Since the beginning of the year Microsoft has been making numerous changes to updates both before and after patch Tuesday. With all of the changes to patches its hard to know when those changes are made unless you are watching the results from WSUS. In the past we had RSS feeds from Microsoft in easy locations to find we could subscribe to and learn when Microsoft made a change to patches. All of that changed when we made the shift to cumulative updates.

After the most recent debacle where a servicing stack update was released out of band I decided I needed to do some research on how I could get information in a faster and more consumable modern manner. I also wanted to do this using some of the new tools available for modern automation and management. In order to accomplish what I did you’ll need a little patience, and appropriate licensing for Teams and Flow.

The first step is to generate your own RSS feed for the products you are interested in. In my case, I did Windows 10 and Server 2016 as they seem to change the most. You can generate them using the link below to select your Product ID.

https://support.microsoft.com/en-us/help/4089498/support-content-updates

You then select your product ID and generate a new RSS feed link. You’ll need this for building the flow.

 

Next you’ll need to log into your O365 portal and select ‘Flow’

 

This will take you into the ‘Flow’ workspace if you’ve never used Flow before it can be a little intimidating with how many options and possibilities there are but we can keep it pretty simple for what we need to accomplish. For what we are going to do we are going to select ‘Create from Blank’ – note you can create this from teh RSS -> Teams template card as well however that won’t give you the opportunity to learn to add new steps in the process.

Flow will then ask if you want to ‘Create flow from blank’ or if you want start with one of these popular triggers. Nine times out of ten the trigger ‘When a feed item is published’ is available if its not that’s OK we can just click ‘Create from blank’ anyways and find the trigger ourselves.

For this example go ahead and click ‘Create from blank’  and int he search bar type ‘RSS’ this will bring up the available trigger action ‘RSS – When a feed item is published’.

Notice next to the ‘Triggers’ section there is also an ‘Actions’ section. There is only one ‘action’ for the RSS connector however other connectors have more actions such as Teams, Sharepoint and more. Once you select the trigger for your flow, you’ll have an option to paste the RSS feed URL into a box and add a new step.

In this case we just want an action not a condition. This will open up the search pannel for options with all of the available connectors. A simple search using the keyword ‘Teams’ will return all of the available options for the teams connector we want to choose the option ‘Microsoft Teams – Post Message’ this will then allow us to start filling in the information that we want to be sent into the teams message for our example we want something like the following.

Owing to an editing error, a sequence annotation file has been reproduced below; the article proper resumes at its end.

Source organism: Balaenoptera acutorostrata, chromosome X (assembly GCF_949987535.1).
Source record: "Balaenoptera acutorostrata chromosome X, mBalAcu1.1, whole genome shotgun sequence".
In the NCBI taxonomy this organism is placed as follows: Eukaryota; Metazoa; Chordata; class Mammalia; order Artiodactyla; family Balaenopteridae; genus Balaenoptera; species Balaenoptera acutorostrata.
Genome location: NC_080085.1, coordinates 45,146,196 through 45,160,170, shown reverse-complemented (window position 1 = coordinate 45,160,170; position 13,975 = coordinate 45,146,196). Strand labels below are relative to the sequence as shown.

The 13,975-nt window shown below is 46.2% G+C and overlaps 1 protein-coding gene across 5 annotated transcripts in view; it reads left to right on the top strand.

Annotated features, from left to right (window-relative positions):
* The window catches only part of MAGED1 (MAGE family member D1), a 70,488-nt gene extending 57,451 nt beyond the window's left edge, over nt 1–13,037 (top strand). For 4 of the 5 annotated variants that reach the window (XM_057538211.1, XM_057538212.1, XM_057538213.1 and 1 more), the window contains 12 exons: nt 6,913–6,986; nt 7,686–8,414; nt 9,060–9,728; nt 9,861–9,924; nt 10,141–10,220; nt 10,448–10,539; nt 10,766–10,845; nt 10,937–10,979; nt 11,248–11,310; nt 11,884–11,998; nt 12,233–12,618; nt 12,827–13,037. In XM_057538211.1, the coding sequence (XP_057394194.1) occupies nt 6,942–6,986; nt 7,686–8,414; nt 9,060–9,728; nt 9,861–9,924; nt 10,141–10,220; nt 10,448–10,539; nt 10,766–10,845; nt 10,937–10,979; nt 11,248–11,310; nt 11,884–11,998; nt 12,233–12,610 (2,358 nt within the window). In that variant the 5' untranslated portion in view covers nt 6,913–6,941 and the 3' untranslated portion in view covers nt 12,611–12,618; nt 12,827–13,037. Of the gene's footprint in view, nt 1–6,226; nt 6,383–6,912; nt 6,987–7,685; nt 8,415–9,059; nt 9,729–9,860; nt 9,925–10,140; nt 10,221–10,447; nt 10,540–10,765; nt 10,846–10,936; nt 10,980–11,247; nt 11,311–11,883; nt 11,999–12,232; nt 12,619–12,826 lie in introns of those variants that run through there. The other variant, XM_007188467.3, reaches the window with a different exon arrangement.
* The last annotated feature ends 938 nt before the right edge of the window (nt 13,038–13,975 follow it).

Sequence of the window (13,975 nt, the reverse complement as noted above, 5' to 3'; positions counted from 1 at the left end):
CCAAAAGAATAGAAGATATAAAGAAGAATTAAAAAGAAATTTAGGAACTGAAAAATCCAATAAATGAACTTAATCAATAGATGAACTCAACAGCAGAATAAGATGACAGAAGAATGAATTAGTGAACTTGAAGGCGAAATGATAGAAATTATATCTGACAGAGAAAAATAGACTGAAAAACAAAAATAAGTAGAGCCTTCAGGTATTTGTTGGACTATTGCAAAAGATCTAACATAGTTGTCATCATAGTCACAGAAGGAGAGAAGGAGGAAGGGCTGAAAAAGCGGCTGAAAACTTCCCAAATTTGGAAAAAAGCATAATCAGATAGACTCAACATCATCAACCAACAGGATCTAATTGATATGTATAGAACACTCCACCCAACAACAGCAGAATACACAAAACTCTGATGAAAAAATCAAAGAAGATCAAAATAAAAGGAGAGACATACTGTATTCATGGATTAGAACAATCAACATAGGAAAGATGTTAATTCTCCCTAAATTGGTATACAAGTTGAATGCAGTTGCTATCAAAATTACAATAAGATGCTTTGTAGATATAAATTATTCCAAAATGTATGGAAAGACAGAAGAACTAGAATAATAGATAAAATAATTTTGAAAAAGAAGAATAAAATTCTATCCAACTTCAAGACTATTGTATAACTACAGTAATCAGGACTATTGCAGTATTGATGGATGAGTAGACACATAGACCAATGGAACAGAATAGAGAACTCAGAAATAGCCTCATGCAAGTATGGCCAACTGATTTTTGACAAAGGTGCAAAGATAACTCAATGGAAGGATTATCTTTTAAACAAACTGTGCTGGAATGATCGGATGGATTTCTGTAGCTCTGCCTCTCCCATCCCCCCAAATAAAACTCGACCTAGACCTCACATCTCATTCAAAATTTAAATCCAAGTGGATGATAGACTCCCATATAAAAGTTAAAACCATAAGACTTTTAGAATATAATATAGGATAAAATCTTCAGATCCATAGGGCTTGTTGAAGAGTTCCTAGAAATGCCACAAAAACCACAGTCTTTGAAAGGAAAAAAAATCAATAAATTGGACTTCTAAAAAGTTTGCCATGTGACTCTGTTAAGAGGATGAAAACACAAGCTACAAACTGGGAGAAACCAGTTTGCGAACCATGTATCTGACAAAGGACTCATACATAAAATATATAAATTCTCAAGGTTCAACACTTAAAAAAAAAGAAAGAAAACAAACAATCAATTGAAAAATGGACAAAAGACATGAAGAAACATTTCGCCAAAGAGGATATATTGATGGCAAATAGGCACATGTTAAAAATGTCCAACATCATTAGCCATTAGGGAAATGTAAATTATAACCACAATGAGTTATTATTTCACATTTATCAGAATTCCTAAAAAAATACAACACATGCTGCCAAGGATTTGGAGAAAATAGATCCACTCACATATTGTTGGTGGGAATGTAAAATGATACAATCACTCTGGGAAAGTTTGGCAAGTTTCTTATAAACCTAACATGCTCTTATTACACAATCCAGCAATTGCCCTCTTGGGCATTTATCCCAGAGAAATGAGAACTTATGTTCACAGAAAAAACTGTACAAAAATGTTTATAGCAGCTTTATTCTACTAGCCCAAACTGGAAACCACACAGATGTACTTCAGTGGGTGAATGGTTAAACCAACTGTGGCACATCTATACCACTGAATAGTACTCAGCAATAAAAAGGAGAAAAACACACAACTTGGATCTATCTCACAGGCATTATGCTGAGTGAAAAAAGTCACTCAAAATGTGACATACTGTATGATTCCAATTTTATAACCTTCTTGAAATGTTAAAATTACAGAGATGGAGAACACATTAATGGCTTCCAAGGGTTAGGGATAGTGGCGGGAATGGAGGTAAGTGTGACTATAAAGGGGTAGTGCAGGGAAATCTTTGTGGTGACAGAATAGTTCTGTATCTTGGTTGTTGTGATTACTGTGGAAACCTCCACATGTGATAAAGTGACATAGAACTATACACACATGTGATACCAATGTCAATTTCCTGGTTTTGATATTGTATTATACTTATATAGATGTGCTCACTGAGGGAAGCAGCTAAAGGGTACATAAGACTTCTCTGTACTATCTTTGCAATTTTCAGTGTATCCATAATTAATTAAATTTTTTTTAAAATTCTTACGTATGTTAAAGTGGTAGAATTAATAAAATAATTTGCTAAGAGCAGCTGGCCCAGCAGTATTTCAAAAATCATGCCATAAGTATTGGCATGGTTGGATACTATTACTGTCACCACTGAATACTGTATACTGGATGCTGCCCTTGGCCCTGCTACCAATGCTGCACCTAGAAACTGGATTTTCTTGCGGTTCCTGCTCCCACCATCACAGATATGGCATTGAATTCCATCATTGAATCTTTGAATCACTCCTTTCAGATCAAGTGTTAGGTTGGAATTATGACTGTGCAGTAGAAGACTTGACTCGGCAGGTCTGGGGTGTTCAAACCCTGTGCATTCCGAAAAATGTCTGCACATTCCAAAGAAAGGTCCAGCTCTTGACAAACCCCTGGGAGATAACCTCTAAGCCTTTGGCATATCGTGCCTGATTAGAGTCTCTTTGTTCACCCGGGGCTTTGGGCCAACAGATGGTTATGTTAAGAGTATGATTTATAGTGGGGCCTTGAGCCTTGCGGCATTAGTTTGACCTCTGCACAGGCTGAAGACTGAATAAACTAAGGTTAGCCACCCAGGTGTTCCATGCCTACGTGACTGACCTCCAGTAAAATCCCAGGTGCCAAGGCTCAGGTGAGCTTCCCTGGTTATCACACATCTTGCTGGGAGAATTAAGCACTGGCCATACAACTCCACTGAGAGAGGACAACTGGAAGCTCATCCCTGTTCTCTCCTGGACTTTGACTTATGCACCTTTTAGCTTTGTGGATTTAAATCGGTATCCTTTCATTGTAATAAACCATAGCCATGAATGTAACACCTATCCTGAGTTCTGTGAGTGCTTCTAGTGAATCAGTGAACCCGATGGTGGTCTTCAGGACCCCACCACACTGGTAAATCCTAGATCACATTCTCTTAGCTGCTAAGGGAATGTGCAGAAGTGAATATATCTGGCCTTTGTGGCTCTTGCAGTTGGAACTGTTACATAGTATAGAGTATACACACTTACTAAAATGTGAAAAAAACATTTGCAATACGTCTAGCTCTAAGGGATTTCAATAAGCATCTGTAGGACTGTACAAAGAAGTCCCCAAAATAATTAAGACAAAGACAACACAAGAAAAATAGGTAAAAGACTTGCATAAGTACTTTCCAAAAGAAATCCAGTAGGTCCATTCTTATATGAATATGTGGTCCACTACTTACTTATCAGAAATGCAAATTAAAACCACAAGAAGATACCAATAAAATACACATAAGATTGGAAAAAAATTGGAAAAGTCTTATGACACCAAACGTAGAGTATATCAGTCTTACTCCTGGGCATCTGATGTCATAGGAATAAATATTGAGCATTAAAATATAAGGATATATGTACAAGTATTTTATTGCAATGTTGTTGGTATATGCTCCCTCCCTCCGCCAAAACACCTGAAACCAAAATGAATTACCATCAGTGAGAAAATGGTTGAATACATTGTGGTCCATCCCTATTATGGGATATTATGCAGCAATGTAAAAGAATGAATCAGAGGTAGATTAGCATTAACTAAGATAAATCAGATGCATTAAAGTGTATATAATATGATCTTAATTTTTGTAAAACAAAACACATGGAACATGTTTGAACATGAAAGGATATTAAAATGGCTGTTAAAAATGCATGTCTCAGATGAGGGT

You need to select the team you want to send the message to, you obviously have to have rights to message with that team all teams you are a member of should dynamically be in the drop down list. You’ll then want to select the ‘Channel ID’ you want to send the message this will also auto-populate once you select the ‘Team Id’. You’ll then be able to fill in the message body. From this you’ll want to use the ‘Dynamic content’ option and you can put in some information as shown above and using the search box select the options that I’ve put in the box here you don’t have to use those ones but I suggest at least ‘Feed Title’, ‘Feed Summary’ and ‘Primary Feed Link’.

Once this is completed you’re done! Just hit save and you’ll be all set! The next time Microsoft releases an update to anything in the Windows 10 space even if its just a simple meta date update you’ll get a message in teams and a link to the support article that explains what they changed.

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Jordan Benzing

Jordan has been working in the Industry since 2009. Since starting he’s worked with Active Directory, Group Policy, SCCM, SCOM and PowerShell. Jordan currently works in the healthcare industry as an SCCM Infrastructure Team lead supporting over 150,000 endpoints. Most recently his focus has been in SQL Reporting for SCCM, creation of PowerShell scripts to automate tasks and PowerBI.

comments
  • Pieter
    Posted at 09:00 July 5, 2018
    Pieter
    Reply
    Author

    Great article! Too bad that MS does not provide the same feeds for Office Products

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